Yvette Serrano worked with Maria Salazar Steinman and went in a different direction. “The title of the book, Wake up and Smell the Funeral, is sort of tongue-in-cheek, so for the cover art I knew that I was going to approach it in the same manner,” Serrano says. “I thought of the initial feeling of waking up and what that looked like. I started with a bright sky with cloud type, but it felt a little redundant so I kept revising.”

Cassandra Miller, who worked on Felicia Mackey’s cover, paid special attention to the concept of the hippo, “something she [Mackey] deeply loves and enjoys but also has relevance to the book.” As with other designers, Miller took into account what Mackey’s likes and dislikes included, and made sure to follow certain requests. For Mackey’s book, some of those requests included no orange or yellow on the cover. “My favorite part of the whole project was seeing Felicia’s excitement about all the designs, getting feedback and, you know, having so much freedom to create a cover like this. I loved just the overall experience and working with Felicia,” Miller says.

Tauri Partin had an emotional reaction to Amaya Hoke’s work, which made them the perfect pair. “My favorite part of the project was my personal connection with it. It was fate that we got paired together,” Partin says. She says Hoke wanted to convey being a woman biologically and emotionally. “The title Bag of Waters is another way to say amniotic sac, which holds life. This to me is a God-like aspect. I picked three subjects that God and women have in common: time, power and creation. I chose to make a forced connection between a biological element and a symbol of emotion to emulate each subject. Time was shown through the forced connection between a nipple and a clock. Power was shown through the light bulb and fetus and creation through the butterfly and pelvis. The symbolism of each element is up to the individual viewer,” she says. “Everyone has his or her own personal interpretation of the symbols, which I think is a beautiful thing. My interpretation of each was that time rests at the tit of a woman, a pelvis can be the cocoon of something beautiful and women hold the light of the world, the future and have the power to turn that light on.”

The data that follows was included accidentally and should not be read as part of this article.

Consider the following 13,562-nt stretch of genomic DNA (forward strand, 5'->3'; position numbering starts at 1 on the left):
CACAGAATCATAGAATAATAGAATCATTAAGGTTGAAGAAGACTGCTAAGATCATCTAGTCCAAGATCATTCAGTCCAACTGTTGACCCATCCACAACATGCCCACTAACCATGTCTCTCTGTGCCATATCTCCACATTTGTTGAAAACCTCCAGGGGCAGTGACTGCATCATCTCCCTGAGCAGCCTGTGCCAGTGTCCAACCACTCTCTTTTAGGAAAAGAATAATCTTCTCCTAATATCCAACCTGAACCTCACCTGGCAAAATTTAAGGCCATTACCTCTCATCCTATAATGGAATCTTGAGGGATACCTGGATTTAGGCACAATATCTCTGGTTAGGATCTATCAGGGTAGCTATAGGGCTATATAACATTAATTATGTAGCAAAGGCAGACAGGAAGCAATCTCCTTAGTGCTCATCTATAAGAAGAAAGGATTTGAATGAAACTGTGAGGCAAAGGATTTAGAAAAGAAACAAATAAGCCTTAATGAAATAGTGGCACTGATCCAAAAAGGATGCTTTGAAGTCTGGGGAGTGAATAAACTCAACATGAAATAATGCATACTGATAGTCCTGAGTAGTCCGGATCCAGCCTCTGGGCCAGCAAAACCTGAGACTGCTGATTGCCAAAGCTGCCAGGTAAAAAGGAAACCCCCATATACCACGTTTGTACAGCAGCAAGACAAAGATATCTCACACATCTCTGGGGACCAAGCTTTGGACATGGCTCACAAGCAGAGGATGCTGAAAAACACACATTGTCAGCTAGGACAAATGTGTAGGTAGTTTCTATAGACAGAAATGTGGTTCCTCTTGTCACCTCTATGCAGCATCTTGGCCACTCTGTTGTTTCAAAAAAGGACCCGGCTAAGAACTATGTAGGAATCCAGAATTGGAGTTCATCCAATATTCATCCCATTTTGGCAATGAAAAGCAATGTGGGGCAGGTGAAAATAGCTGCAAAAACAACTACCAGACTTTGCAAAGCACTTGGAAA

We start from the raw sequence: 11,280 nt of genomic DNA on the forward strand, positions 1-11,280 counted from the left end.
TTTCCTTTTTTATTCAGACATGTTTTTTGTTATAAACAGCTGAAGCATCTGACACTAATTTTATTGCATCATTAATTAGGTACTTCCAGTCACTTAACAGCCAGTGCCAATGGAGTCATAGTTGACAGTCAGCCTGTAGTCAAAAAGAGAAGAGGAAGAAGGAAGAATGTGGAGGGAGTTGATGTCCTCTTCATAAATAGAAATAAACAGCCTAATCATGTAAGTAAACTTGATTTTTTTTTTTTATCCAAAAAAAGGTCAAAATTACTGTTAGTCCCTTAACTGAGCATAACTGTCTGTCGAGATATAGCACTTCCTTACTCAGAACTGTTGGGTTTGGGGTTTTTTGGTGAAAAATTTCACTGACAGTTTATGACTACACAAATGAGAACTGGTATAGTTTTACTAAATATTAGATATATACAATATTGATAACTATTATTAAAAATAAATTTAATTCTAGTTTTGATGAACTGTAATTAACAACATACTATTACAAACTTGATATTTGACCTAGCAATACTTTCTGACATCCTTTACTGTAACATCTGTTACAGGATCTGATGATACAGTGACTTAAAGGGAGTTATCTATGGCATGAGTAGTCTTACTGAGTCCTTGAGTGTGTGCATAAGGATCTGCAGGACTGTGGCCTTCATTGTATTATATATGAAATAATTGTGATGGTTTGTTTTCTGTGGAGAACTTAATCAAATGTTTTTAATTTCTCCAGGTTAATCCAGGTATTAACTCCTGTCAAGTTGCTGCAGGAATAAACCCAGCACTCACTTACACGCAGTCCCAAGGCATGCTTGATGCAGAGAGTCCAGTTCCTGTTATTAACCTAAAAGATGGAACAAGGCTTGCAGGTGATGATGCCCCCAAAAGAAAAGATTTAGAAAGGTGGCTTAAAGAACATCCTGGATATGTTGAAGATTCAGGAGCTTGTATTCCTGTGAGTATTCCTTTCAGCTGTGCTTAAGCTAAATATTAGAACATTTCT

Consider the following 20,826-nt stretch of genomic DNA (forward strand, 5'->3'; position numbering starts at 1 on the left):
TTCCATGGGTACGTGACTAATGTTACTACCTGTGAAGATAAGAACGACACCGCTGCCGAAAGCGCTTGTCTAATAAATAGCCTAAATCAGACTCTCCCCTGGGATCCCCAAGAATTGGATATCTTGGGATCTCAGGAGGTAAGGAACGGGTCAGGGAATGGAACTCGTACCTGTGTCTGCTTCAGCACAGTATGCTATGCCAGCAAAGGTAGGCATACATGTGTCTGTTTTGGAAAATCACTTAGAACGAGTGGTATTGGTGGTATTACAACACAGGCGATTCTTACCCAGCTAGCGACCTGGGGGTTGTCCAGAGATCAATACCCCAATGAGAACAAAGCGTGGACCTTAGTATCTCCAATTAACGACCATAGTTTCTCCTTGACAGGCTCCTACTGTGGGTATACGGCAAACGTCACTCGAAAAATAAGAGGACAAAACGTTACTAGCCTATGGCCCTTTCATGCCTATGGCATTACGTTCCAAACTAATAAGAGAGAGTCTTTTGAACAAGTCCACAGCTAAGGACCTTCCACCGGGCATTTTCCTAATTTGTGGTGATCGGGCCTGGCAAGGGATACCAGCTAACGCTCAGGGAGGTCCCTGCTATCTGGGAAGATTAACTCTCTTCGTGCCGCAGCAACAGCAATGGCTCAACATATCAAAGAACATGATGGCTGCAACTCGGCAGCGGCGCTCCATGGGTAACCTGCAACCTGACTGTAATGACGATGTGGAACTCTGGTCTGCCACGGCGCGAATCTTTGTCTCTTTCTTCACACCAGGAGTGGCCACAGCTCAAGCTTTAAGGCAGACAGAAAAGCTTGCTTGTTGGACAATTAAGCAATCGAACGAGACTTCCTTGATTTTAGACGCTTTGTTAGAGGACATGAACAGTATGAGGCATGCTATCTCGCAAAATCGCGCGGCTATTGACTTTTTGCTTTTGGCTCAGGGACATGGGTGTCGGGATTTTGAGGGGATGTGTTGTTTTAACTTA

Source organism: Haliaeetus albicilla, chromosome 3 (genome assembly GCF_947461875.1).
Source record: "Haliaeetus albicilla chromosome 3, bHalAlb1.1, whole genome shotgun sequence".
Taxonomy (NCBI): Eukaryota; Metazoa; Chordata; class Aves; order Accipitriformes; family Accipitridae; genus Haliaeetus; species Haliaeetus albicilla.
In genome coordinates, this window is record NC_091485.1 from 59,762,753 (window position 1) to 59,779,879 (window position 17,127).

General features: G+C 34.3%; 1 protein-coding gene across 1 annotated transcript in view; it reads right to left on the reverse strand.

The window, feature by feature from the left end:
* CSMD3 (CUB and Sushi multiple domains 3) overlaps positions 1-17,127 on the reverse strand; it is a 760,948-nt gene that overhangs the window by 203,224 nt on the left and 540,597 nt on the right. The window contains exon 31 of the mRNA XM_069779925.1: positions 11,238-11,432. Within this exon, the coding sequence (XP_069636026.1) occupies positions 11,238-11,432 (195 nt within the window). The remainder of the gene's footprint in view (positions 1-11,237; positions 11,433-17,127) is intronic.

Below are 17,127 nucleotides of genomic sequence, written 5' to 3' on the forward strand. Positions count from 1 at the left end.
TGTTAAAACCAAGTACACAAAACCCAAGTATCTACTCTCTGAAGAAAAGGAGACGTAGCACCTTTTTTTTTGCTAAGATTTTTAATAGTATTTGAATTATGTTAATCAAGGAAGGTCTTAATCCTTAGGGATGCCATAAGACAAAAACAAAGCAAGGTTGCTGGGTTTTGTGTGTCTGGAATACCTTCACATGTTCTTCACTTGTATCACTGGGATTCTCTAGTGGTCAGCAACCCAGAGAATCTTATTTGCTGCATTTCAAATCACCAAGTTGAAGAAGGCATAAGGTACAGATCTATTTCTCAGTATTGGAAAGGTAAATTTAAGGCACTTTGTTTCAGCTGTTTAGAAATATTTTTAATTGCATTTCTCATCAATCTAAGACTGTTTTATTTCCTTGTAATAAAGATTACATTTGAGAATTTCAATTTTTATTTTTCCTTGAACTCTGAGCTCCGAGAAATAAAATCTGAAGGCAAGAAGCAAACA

The cover of a book is the first thing readers see before deciding on which book to buy. The collaboration between writers and designers at SFUAD is a great opportunity for Communication Design students to get the real-world experience of working clients who have a vision and story to tell. “It was honestly a really great experience. I think that collaborating with other students campus wide builds a stronger community, not to mention personal connections that could be valuable in the future,” McIntire says. “We are at an art school. We have the perfect opportunity to work with so many talented people. It would be a shame not to take advantage of opportunities for collaboration.

The senior books will be available for purchase at the Senior Book Party at 1 p.m., May 8 in Fogelson Library.